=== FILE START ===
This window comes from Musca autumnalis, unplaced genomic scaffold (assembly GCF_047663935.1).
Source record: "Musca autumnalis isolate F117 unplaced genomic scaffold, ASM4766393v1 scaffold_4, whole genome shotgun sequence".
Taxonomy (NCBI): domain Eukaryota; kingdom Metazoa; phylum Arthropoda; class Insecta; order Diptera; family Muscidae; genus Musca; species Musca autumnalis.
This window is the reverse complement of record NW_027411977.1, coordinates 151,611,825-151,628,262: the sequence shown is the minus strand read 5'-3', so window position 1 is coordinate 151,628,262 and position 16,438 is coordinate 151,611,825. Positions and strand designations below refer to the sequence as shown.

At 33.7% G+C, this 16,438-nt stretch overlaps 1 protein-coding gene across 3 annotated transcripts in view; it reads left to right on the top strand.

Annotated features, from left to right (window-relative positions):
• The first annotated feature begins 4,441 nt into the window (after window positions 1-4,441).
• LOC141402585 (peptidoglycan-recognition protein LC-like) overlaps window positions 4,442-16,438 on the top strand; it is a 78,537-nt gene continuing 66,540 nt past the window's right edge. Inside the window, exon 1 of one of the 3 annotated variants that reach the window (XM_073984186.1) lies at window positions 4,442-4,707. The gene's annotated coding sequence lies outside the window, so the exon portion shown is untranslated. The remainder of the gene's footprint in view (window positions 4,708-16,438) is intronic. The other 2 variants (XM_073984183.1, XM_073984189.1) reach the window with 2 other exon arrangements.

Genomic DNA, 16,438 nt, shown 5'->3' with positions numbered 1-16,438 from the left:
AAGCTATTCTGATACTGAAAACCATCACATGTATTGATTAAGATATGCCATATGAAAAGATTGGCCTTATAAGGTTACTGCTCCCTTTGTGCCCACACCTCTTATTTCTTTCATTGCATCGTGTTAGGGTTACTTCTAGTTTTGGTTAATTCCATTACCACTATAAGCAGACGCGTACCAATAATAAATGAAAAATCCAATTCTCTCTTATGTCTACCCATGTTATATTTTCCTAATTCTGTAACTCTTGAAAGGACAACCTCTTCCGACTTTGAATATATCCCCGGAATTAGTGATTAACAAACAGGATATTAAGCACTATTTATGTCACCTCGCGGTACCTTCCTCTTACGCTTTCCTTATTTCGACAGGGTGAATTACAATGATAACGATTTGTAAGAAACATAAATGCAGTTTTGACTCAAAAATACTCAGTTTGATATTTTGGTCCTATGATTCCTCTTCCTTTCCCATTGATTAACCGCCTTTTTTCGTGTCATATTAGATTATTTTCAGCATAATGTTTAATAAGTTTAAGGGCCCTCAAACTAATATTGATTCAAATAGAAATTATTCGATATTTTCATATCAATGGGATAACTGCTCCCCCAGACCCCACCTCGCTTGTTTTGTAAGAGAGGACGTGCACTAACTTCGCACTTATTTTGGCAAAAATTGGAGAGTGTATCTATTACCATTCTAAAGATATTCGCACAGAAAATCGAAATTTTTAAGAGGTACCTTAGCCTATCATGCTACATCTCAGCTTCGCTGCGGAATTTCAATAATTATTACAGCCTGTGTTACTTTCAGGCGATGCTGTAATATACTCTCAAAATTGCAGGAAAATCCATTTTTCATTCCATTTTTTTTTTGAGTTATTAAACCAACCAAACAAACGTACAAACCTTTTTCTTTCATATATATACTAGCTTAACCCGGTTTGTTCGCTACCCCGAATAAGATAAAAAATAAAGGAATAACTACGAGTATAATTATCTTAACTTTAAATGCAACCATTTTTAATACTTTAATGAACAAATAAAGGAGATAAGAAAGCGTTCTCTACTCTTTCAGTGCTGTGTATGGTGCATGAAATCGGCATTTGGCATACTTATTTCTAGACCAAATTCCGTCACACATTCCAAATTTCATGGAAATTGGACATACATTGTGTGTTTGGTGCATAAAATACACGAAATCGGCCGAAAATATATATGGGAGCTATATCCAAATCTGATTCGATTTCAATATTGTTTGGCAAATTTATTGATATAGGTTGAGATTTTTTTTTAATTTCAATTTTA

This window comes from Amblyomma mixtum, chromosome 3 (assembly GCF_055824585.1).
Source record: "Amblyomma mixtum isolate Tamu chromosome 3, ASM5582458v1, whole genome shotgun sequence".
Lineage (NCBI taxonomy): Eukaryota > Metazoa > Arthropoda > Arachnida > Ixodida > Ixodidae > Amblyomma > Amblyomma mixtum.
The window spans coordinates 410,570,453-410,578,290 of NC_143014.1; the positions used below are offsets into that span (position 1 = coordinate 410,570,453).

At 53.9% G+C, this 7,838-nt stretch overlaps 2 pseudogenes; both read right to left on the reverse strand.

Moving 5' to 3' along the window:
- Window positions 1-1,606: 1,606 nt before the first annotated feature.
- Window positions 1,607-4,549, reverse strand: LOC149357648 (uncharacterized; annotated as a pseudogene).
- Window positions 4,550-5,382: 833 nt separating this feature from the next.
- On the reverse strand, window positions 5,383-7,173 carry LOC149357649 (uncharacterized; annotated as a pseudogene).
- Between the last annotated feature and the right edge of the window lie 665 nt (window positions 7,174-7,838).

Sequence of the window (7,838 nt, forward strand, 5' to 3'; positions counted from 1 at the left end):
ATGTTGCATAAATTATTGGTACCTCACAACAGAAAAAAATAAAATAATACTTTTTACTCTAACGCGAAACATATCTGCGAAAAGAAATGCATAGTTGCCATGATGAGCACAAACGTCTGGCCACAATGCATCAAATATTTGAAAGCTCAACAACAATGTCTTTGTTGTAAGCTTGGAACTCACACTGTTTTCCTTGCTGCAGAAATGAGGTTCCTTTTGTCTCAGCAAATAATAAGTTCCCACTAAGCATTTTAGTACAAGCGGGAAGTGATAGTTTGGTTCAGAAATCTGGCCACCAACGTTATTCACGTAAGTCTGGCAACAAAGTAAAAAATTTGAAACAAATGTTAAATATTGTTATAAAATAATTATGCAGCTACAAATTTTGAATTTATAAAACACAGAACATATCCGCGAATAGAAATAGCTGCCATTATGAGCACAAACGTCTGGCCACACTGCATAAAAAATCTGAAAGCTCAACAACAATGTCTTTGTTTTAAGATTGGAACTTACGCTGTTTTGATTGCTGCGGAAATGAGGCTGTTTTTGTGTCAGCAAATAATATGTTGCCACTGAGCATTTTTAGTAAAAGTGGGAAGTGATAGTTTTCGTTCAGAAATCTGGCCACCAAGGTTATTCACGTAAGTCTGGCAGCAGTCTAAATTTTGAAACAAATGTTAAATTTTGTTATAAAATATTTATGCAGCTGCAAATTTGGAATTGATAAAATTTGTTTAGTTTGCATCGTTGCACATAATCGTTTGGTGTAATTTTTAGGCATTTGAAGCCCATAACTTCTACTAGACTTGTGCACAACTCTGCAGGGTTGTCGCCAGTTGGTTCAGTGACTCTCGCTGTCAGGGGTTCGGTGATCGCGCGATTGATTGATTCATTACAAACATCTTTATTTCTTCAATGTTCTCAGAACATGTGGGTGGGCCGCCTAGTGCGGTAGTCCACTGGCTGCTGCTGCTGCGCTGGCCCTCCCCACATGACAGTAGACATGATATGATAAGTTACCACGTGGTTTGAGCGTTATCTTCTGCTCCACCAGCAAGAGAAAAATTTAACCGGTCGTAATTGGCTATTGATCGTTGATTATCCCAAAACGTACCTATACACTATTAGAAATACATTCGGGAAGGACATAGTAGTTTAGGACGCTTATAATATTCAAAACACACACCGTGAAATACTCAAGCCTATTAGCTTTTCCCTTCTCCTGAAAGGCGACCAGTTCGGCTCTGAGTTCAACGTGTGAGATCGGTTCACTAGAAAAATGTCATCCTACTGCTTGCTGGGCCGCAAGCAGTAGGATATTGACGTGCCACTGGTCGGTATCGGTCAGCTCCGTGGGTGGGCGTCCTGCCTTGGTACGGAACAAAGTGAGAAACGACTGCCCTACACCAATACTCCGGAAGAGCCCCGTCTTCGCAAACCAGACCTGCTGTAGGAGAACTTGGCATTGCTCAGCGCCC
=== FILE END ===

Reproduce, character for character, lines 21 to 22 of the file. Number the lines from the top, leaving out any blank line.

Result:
- Between the last annotated feature and the right edge of the window lie 665 nt (window positions 7,174-7,838).

Sequence of the window (7,838 nt, forward strand, 5' to 3'; positions counted from 1 at the left end):